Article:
This article has been extracted from
THE IMPERIAL GAZETTEER OF INDIA , 1908.
OXFORD, AT THE CLARENDON PRESS.
Note: National, provincial and district boundaries have changed considerably since 1908. Typically, old states, ‘divisions’ and districts have been broken into smaller units, and many tahsils upgraded to districts. Some units have since been renamed. Therefore, this article is being posted mainly for its historical value.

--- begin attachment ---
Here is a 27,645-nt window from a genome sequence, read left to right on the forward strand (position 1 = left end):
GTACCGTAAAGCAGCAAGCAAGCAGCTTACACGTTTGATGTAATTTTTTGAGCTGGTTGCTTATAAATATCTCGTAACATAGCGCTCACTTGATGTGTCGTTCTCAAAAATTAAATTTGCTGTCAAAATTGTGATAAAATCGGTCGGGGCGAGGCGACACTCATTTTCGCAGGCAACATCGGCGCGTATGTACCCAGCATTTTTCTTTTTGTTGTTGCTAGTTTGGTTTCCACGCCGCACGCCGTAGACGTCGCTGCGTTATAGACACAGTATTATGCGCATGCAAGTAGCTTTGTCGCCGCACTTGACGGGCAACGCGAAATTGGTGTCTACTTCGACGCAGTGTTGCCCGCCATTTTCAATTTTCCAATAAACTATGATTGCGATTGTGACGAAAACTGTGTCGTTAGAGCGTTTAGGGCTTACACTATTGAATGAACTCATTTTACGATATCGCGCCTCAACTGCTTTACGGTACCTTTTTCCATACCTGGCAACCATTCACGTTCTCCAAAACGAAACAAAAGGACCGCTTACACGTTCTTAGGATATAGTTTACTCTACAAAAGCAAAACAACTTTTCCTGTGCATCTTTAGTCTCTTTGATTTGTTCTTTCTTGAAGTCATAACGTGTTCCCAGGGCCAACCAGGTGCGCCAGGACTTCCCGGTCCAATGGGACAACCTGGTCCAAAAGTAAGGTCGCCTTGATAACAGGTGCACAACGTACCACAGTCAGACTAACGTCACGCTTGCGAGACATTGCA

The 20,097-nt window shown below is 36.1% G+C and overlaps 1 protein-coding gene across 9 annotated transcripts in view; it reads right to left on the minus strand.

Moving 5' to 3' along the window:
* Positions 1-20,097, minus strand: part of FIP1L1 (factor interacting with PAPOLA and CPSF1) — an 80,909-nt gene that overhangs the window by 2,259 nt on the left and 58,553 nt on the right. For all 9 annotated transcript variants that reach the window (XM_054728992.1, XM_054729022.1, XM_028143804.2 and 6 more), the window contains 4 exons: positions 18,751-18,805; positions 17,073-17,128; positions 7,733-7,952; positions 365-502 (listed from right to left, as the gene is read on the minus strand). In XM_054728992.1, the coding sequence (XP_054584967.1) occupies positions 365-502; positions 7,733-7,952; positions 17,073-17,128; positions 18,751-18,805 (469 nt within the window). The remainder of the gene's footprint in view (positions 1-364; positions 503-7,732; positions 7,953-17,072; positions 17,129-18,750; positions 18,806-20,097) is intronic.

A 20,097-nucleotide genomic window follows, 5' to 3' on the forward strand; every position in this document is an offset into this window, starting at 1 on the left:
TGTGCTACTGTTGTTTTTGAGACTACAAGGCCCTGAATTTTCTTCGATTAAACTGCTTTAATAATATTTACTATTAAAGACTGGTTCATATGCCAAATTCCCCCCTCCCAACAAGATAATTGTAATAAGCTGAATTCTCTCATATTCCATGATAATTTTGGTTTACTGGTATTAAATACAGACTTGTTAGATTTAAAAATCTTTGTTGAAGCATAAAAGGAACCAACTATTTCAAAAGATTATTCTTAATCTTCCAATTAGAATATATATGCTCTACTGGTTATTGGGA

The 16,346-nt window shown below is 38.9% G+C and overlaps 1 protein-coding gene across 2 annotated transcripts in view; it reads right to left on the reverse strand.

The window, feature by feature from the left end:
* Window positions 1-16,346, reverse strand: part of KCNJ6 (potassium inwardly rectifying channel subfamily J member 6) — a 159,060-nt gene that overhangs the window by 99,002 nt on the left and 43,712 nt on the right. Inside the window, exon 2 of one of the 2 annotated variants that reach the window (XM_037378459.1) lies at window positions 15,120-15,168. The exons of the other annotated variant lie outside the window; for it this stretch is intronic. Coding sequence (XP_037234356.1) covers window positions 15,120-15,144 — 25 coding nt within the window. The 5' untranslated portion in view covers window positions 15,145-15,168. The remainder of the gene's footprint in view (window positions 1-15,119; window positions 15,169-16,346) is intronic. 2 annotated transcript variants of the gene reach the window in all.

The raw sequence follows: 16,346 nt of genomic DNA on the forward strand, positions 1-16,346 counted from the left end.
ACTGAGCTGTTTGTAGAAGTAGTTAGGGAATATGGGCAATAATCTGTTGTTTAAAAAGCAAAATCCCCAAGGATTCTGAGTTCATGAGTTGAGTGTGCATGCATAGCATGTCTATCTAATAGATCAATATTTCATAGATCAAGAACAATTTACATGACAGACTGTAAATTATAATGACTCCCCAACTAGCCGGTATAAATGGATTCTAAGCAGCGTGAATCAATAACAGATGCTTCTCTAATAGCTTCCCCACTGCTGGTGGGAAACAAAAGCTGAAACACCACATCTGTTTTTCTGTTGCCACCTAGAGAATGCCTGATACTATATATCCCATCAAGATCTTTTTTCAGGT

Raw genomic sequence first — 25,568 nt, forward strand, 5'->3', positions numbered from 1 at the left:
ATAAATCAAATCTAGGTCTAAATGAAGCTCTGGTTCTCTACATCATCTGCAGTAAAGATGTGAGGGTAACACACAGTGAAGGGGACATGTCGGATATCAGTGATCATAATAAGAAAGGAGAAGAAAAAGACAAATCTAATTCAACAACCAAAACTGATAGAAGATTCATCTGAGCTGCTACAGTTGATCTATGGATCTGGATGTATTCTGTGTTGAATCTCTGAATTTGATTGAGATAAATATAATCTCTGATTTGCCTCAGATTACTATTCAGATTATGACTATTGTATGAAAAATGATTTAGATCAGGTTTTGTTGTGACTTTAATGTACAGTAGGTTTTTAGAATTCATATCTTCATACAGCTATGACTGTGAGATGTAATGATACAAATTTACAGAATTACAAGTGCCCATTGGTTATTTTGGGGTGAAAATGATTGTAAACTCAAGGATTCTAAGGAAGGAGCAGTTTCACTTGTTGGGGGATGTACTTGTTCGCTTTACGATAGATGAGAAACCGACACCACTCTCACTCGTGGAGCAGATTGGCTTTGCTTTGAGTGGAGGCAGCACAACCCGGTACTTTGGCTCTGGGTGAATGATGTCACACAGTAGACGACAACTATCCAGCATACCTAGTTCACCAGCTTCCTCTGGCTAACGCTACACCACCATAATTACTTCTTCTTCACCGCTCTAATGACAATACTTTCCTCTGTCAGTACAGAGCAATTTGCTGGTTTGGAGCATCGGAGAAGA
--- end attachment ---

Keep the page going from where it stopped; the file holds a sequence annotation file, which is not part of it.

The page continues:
Village in Delhi District, Punjab, occupying the site of the ancient Indraprastha, and situated in 28° 36' N. and 77° 17' E., close to the modern city of Delhi. The original town stood upon the banks of the Jumna, between the Kotila of Firoz Shah and the tomb of Humayun ; and although the river has now shifted its channel a mile eastward, the former bed may still be traced past the early site. Scarcely a stone of the ancient capital remains standing ; but the village of Indarpat and the Muhammadan fort of Purana Kila probably occup\- the true site, while the modern name is obviously a corruption of the old Hindu name. Indraprastha is commonly believed to have been founded by the earliest Aryan colonists of India : and the Mahabharata relates how the five Pandavas, Yudhi- shthira and his brethren, leading a body of settlers from Hastinapur on the danges, expelled the savage Nagas, and built their capital upon this sjjot. For later details see Delhi City.